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When you're approaching the age of eligibility for enrollment in one of the many Medicare coverage plans, it's important to thoroughly research the benefits and costs of each plan, but it's probably even more important to make sure you enroll at the right time. Missing an enrollment date could cost you higher premiums down the line – or it could cost you coverage entirely.
If you're already receiving Social Security or Railroad Retirement Board benefits and you're a U.S. resident, you won't have to worry about your enrollment date, since the government automatically enrolls you in both Part A and Part B at age 65. (Three months prior to your 65th birthday, your Medicare card will arrive in the mail.)
Your only concern of timing would be if you declined Medicare Part B (and missed the initial enrollment window). If you do decline Part B, you will pay higher Part B premiums if you enroll later on. For each year that you don't enroll, your premium will be 10 percent higher, unless you're insured by your spouse's employer-sponsored health insurance.
If you are 65, but you're not receiving Social Security or railroad retirement benefits, you won't be automatically enrolled in Original Medicare. Instead, you'll be able to enroll during one of three enrollment periods.
For more information about signing up in Parts A and B, call Social Security at 1-800-772-1213. (TTY users, call 1-800-325-0778.)
Individuals who have been diagnosed with end-stage renal disease (ERSD) – and who have had a kidney transplant or are undergoing dialysis– are eligible for Medicare. Your enrollment date in Medicare will depend on the date you begin receiving dialysis or the date you receive a transplant. You may also receive a combination of coordinated coverage from your employer – or COBRA – and Medicare.
Medicare has outlined a number of scenarios to guide you through various coverage options.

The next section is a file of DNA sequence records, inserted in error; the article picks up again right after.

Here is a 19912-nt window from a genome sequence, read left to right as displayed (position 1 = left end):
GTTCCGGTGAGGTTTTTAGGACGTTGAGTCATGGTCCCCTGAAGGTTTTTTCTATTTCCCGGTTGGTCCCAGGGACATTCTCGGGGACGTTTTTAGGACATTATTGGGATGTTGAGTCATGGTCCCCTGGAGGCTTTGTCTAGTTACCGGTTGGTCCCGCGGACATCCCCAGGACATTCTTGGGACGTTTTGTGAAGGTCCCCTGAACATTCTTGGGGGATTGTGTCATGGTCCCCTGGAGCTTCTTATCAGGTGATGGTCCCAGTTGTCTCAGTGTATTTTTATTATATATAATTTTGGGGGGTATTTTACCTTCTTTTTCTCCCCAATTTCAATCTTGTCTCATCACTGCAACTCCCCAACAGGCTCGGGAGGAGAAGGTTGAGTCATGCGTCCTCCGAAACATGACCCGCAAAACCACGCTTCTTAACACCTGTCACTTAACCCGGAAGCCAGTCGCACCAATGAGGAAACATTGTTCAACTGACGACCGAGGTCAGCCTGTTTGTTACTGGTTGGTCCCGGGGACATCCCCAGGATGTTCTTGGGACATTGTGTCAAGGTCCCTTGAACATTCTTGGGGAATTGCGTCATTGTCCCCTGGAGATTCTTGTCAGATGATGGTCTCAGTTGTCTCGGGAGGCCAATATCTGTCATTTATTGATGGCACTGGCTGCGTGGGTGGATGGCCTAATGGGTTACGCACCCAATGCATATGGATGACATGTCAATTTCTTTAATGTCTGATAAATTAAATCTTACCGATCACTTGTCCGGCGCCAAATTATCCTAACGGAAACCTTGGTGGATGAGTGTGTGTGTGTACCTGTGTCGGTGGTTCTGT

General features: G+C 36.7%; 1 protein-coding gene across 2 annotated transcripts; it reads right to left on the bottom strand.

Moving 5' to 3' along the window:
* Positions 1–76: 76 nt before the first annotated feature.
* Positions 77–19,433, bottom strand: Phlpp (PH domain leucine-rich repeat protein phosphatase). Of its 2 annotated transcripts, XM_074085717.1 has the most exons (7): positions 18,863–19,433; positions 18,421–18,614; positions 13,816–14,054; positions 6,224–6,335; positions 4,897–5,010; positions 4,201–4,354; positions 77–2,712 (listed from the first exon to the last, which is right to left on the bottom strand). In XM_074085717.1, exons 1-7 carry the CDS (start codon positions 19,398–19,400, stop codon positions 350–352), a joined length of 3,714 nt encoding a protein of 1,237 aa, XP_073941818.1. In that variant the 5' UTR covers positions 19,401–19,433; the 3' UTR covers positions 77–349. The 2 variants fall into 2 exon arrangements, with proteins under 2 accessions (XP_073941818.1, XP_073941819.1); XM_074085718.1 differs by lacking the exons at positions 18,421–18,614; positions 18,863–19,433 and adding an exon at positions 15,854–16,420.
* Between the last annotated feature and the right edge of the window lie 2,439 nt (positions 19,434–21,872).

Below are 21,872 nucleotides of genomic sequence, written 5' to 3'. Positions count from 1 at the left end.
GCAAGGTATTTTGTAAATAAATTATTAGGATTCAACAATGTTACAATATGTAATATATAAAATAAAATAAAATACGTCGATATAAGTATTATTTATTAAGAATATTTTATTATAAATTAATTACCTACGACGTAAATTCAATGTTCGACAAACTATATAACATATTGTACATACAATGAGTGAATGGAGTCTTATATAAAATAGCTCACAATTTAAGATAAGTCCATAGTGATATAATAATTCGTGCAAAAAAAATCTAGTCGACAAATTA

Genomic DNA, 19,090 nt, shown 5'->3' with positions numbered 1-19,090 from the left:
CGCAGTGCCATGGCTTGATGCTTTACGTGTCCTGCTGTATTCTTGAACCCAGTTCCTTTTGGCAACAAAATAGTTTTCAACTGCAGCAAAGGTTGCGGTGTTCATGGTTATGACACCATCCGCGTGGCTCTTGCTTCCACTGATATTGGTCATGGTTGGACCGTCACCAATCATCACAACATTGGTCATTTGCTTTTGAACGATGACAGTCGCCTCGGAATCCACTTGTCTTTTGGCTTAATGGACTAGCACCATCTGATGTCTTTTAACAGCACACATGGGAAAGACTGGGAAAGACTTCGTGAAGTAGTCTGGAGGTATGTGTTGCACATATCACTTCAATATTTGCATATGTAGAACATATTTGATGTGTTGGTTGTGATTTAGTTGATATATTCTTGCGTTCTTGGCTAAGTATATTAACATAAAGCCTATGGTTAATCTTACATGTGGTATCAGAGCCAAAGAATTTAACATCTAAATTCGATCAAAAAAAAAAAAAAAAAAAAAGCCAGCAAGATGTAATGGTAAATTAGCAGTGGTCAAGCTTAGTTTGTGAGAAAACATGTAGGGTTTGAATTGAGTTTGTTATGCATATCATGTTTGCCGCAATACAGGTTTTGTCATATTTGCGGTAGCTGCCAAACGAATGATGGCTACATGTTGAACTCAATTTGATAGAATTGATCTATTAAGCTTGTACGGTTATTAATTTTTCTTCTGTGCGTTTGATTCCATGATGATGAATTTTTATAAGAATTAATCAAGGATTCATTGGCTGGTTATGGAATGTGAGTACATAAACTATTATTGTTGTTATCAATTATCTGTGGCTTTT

If you have been diagnosed with Amyotrophic Lateral Sclerosis (ALS), you'll be automatically enrolled in Medicare in the month you begin receiving Social Security Disability Insurance or a railroad disability annuity payment. Enrollees with ALS receive their Medicare Part A card through the mail the month their disability benefits begin.
If you want to enroll in a Medicare Advantage plan, you can do so when you're first eligible for Medicare or – if you have Social Security Disability Insurance, you can enroll in the 25th month of your disability or during the three months before or after that month.
You can also change to or from Medicare Advantage during Medicare's Open Enrollment period, which has changed. In 2011, it's from October 15 to December 7 and it continues from January 1 to February 14 in 2012. (Pay close attention to your options regarding Medicare Advantage changes, as they're not the same during both periods.) You may choose to:
With Medicare's prescription drug coverage, your first opportunity to enroll is when you're first eligible for Medicare (during the seven-month period beginning three months before your 65th birthday). If you enrolled in Medicare due to a disability, you can enroll during a six-month window beginning three months prior to your 25th month of disability.
It's important to note that if you don't enroll during the seven-month period when you're first eligible, you may pay a late-enrollment penalty (LDP) that will raise your Part D premium when you do decide to purchase coverage.
During the Open Enrollment Period mentioned above, you can also enroll in a Medicare Part D plan, switch to another Part D plan or leave Part D entirely. Again, pay close attention to the dates as they affect your options.
Still confused? Read this comprehensive guide to Medicare Enrollment Periods.
It's essential that you're conscious of your specified Medigap enrollment period, since it's the best time to enroll.
The enrollment period begins on the first day of the month in which both you and your spouse have reached the age of 65 and you have both enrolled in Medicare Part B. The period lasts for six months.
The timing for Medigap enrollment is pivotal. If enroll within the period, you can't be denied Medigap coverage or be charged more for the coverage because of a past medical condition. If you miss the enrollment period, your carrier has the option of denying the application based on the company's underwriting requirements.
For most folks, eligibility for Original Medicare is as simple as reaching age 65. But your eligibility for premium-free Medicare coverage – and for other Medicare plans – depends on such factors as your work history and health status.
If "you snooze," you could stand to lose a lot by missing the initial enrollment periods for certain Medicare plans. (Premiums for some plans climb 10 percent for each year you could have signed up, but didn't.)
With Original Medicare, enrollment can be as easy as opening your mail and putting your Medicare card in your wallet. For some other plans, you'll probably have to work a bit harder.